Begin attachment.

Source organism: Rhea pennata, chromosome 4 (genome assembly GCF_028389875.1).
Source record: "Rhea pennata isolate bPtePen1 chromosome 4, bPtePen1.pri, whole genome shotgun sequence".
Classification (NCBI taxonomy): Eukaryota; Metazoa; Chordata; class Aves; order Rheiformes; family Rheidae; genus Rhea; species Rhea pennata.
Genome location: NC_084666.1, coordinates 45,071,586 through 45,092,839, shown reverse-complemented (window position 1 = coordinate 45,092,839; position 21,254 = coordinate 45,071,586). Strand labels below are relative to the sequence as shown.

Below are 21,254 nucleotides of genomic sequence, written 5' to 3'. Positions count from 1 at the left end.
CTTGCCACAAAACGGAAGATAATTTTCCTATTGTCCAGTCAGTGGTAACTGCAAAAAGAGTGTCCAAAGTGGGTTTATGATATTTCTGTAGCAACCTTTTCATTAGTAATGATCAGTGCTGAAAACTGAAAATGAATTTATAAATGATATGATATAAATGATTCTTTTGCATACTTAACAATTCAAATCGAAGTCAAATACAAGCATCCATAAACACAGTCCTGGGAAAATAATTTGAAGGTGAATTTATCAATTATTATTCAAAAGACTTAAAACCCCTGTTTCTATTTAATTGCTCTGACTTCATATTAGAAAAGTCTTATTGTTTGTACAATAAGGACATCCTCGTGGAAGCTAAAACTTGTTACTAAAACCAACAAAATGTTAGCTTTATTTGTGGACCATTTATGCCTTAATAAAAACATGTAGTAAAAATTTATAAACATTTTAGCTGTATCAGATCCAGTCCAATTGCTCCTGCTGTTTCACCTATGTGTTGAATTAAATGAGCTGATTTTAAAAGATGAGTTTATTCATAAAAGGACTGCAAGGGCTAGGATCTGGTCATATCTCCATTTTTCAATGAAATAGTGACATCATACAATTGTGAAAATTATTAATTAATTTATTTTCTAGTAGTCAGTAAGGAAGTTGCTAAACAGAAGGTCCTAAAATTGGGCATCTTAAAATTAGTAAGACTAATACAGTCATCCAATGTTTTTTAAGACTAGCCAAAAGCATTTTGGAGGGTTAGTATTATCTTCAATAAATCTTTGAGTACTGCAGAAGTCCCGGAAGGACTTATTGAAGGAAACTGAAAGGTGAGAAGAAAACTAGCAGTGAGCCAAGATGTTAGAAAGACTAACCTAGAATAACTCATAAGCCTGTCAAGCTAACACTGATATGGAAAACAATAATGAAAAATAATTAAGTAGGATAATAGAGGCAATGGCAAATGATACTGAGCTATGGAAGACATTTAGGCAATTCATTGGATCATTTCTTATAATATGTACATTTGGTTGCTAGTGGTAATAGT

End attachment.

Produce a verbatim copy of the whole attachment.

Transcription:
Source organism: Rhea pennata, chromosome 4 (genome assembly GCF_028389875.1).
Source record: "Rhea pennata isolate bPtePen1 chromosome 4, bPtePen1.pri, whole genome shotgun sequence".
Classification (NCBI taxonomy): Eukaryota; Metazoa; Chordata; class Aves; order Rheiformes; family Rheidae; genus Rhea; species Rhea pennata.
Genome location: NC_084666.1, coordinates 45,071,586 through 45,092,839, shown reverse-complemented (window position 1 = coordinate 45,092,839; position 21,254 = coordinate 45,071,586). Strand labels below are relative to the sequence as shown.

Below are 21,254 nucleotides of genomic sequence, written 5' to 3'. Positions count from 1 at the left end.
CTTGCCACAAAACGGAAGATAATTTTCCTATTGTCCAGTCAGTGGTAACTGCAAAAAGAGTGTCCAAAGTGGGTTTATGATATTTCTGTAGCAACCTTTTCATTAGTAATGATCAGTGCTGAAAACTGAAAATGAATTTATAAATGATATGATATAAATGATTCTTTTGCATACTTAACAATTCAAATCGAAGTCAAATACAAGCATCCATAAACACAGTCCTGGGAAAATAATTTGAAGGTGAATTTATCAATTATTATTCAAAAGACTTAAAACCCCTGTTTCTATTTAATTGCTCTGACTTCATATTAGAAAAGTCTTATTGTTTGTACAATAAGGACATCCTCGTGGAAGCTAAAACTTGTTACTAAAACCAACAAAATGTTAGCTTTATTTGTGGACCATTTATGCCTTAATAAAAACATGTAGTAAAAATTTATAAACATTTTAGCTGTATCAGATCCAGTCCAATTGCTCCTGCTGTTTCACCTATGTGTTGAATTAAATGAGCTGATTTTAAAAGATGAGTTTATTCATAAAAGGACTGCAAGGGCTAGGATCTGGTCATATCTCCATTTTTCAATGAAATAGTGACATCATACAATTGTGAAAATTATTAATTAATTTATTTTCTAGTAGTCAGTAAGGAAGTTGCTAAACAGAAGGTCCTAAAATTGGGCATCTTAAAATTAGTAAGACTAATACAGTCATCCAATGTTTTTTAAGACTAGCCAAAAGCATTTTGGAGGGTTAGTATTATCTTCAATAAATCTTTGAGTACTGCAGAAGTCCCGGAAGGACTTATTGAAGGAAACTGAAAGGTGAGAAGAAAACTAGCAGTGAGCCAAGATGTTAGAAAGACTAACCTAGAATAACTCATAAGCCTGTCAAGCTAACACTGATATGGAAAACAATAATGAAAAATAATTAAGTAGGATAATAGAGGCAATGGCAAATGATACTGAGCTATGGAAGACATTTAGGCAATTCATTGGATCATTTCTTATAATATGTACATTTGGTTGCTAGTGGTAATAGT